The Science Behind Whey Protein

For those who really want to get the most out of their training, research has shown that Whey Protein can help to increase muscle mass and strength and also improve athletic performance.|

By Strength Editorial Team July 19, 2019
Posted in  Nutrition Supplement Knowledge Training

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When it comes to getting better results for performance and muscle growth, nutrition makes up at least a third of the factors involved – the other two being exercise and sleep. Because nutrition is a significant factor, every gram of the food you eat matter, every macro, calories, vitamins, and minerals considered.
Of all the nutrients in food, protein is perhaps the favorite for those who want to see what their body is capable of achieving with enough dedication and discipline. Most of the time, getting food from diet suffices. However, there are those who really want to get the most out of their training and dietary protein simply wouldn’t be enough.

This is where protein supplements come in.

Protein supplementation has been around for decades. Its efficacy when it comes to giving fitness enthusiasts the results they want has been proven either through clinical studies or bodybuilding competitions. We also learned that not all protein is created equally, and in just about every study on performance and muscle protein synthesis, whey protein comes out on top.

Why is whey protein the best? How does it work? Before we get to that, let’s first get to know what whey protein is and how it’s made.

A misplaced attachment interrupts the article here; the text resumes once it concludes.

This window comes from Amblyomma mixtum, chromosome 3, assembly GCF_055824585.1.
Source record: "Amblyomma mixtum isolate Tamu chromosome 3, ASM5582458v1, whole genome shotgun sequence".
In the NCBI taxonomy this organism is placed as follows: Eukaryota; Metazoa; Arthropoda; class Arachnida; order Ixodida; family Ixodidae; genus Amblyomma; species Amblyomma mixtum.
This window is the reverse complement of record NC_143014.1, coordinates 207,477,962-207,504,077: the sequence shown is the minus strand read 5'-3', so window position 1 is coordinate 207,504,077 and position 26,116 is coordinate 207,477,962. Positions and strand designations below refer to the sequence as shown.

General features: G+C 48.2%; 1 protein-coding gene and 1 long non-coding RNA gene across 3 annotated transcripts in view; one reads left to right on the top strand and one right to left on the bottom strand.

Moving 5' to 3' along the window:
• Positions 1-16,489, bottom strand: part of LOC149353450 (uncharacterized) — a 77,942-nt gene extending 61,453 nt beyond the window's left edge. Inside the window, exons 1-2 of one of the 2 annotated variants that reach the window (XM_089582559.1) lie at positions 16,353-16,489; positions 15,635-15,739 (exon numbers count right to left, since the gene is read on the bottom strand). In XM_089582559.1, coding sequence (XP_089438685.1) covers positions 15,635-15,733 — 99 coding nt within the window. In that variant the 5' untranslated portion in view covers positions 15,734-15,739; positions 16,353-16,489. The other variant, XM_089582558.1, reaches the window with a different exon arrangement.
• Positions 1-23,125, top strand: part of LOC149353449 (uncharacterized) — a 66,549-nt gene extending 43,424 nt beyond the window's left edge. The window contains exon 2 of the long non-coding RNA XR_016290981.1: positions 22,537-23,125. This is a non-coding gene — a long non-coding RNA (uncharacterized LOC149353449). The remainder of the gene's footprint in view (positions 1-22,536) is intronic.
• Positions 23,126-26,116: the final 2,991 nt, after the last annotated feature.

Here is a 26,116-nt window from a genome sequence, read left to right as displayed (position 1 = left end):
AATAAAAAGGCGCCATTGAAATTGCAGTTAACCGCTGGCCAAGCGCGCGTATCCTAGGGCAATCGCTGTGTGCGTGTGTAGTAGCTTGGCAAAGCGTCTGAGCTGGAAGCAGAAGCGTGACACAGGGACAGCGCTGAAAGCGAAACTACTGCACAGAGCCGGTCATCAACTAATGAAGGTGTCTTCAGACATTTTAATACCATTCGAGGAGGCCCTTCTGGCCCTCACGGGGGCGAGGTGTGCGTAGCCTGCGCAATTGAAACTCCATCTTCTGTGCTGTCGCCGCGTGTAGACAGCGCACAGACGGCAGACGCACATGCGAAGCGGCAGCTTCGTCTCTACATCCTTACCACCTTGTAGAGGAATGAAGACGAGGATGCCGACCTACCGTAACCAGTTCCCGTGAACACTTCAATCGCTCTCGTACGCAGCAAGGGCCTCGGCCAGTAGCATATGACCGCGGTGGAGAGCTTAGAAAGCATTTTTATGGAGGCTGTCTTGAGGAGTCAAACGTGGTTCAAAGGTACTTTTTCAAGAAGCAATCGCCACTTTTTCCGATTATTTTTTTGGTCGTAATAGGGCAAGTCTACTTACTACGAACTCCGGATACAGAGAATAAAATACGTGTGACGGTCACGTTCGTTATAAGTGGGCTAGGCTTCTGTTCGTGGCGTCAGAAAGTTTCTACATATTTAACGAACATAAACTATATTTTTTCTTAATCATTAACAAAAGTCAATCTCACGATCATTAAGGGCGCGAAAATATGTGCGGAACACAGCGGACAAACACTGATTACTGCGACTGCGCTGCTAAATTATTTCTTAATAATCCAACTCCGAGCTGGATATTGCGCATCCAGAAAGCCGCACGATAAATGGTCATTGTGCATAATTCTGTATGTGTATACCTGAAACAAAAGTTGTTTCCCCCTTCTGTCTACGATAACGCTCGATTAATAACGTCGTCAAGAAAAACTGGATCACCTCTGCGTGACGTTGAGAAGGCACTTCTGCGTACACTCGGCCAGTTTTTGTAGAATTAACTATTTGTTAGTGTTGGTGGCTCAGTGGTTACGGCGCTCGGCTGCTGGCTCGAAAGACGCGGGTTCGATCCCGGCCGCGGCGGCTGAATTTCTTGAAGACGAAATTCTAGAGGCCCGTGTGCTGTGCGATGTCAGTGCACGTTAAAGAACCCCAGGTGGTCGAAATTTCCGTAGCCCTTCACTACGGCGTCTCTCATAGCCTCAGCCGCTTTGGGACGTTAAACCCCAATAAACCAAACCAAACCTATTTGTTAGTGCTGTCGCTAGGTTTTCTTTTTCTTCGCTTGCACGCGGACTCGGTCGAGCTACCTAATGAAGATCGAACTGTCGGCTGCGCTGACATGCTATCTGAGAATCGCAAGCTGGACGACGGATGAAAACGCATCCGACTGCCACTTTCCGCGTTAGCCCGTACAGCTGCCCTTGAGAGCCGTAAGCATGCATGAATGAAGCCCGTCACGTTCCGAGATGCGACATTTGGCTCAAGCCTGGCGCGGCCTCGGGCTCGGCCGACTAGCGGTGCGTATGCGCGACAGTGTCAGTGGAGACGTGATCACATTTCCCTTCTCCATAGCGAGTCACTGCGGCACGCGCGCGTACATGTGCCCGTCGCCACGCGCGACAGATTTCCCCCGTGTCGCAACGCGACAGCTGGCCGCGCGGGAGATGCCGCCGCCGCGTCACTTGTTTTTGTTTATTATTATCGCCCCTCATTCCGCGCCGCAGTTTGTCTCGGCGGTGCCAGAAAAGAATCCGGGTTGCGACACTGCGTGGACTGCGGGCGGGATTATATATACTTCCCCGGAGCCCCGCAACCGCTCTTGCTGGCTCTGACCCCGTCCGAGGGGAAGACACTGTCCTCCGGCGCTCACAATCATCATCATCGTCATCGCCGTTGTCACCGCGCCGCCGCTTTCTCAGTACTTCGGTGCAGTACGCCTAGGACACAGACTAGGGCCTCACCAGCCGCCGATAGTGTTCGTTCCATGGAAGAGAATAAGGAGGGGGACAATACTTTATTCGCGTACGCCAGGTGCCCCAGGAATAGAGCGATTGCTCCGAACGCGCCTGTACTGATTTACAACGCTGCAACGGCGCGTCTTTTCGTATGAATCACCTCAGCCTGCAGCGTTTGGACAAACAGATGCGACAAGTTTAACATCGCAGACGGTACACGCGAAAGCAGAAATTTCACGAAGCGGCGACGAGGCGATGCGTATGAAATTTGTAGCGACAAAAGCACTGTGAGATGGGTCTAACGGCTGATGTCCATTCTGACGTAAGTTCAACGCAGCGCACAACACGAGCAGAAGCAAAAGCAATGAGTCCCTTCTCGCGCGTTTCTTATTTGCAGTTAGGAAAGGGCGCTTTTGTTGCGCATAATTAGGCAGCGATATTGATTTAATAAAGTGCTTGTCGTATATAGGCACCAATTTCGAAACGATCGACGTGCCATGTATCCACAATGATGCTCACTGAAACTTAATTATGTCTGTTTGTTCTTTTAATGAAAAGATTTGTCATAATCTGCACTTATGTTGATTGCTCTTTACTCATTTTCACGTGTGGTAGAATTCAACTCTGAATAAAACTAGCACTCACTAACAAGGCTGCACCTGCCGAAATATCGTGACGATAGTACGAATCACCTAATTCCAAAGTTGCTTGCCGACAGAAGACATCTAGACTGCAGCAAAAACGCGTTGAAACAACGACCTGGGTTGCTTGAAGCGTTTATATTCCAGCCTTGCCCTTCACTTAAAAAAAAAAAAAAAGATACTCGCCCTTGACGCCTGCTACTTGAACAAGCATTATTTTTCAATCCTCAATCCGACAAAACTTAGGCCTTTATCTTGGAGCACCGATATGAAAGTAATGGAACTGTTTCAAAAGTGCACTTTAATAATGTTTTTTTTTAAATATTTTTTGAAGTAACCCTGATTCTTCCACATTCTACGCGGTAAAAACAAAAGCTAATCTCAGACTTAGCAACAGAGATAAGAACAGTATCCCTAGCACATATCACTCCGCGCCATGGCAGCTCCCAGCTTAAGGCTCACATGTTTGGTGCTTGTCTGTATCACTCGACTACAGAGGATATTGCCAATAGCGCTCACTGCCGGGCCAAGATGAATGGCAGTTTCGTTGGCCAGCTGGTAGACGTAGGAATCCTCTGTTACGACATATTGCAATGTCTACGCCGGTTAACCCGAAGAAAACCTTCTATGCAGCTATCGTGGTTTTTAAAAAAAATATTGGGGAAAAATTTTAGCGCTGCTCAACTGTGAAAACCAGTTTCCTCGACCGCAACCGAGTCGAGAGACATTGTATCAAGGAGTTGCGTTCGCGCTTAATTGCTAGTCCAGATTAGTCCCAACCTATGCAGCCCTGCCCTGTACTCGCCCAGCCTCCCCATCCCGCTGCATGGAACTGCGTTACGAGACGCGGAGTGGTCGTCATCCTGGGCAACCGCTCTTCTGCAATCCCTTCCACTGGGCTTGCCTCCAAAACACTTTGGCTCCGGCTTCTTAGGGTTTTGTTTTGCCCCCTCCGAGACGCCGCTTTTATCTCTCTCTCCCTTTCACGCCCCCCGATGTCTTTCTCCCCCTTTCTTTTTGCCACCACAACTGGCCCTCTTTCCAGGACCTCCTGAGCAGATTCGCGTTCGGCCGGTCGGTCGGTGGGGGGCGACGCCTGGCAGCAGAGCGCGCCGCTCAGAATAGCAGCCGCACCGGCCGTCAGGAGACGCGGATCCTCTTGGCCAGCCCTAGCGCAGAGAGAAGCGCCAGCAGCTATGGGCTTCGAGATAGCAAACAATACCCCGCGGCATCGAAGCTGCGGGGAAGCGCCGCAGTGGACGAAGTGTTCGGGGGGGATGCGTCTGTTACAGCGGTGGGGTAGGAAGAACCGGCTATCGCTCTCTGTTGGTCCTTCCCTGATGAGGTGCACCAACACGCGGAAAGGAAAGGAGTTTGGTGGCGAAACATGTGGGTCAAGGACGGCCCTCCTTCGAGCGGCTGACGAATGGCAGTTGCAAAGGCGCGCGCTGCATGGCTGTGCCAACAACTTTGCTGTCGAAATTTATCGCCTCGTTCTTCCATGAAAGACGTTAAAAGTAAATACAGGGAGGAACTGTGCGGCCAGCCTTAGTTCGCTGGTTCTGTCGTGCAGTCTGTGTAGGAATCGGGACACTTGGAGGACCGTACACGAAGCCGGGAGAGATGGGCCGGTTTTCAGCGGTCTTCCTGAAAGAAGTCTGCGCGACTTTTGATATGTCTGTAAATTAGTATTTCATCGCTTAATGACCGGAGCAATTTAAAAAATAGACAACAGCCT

What is whey protein?
Whey protein consists of a mixture of various proteins isolated from whey, which is the liquid byproduct of cheese production. The liquid on top of your favorite yogurt is whey.

Once separated, whey undergoes various processing steps for it to become whey protein, the very powder added to many health shakes, bars, and meal replacements. It is also often used as the primary ingredient in many gym supplements.

On its own, whey protein doesn’t taste good. That’s the reason whey protein supplements add flavors such as chocolate, vanilla, and strawberry. And because some companies know how to flavor their powders properly, whey protein powders can also be used to add a good serving of tasty protein to smoothies and other healthy recipes.

The Science Behind Whey Protein
Whey protein ingestion has a lot of benefits, but how does it work for muscle growth? Some of the ways whey protein helps with building muscles include:

  • Amino acids. Amino acids serve as building blocks for a more efficient muscle protein synthesis.
  • Hormones. Studies confirm whey protein’s stimulatory effects on anabolic hormone production like insulin.
  • Leucine content. Whey has abundant BCAA content, especially leucine. Leucine is an amino acid known to directly influence muscle growth at a genetic and molecular level.
  • Quick absorption. Compared to its contemporaries, whey protein is absorbed the fastest.

Science has also confirmed that whey protein ingestion before or during training is better than taking whey protein as part of a post workout. It doesn’t mean it’s useless after training, but it just performs better. However, regardless of timing, it’s the fact that you should be taking adequate levels of protein every day that matters most when it comes to long-term muscle growth.

Benefits of Whey Protein Supplements
Whey can help to increase muscle mass and strength and also improve athletic performance. Due to its fast absorption time, whey protein is ideal for consuming pre-, during, or post-workout. Taking whey protein after exercising can improve protein oxidation and blood levels of essential amino acids.

More than just muscle growth, whey protein also helps you with:

  • Weight loss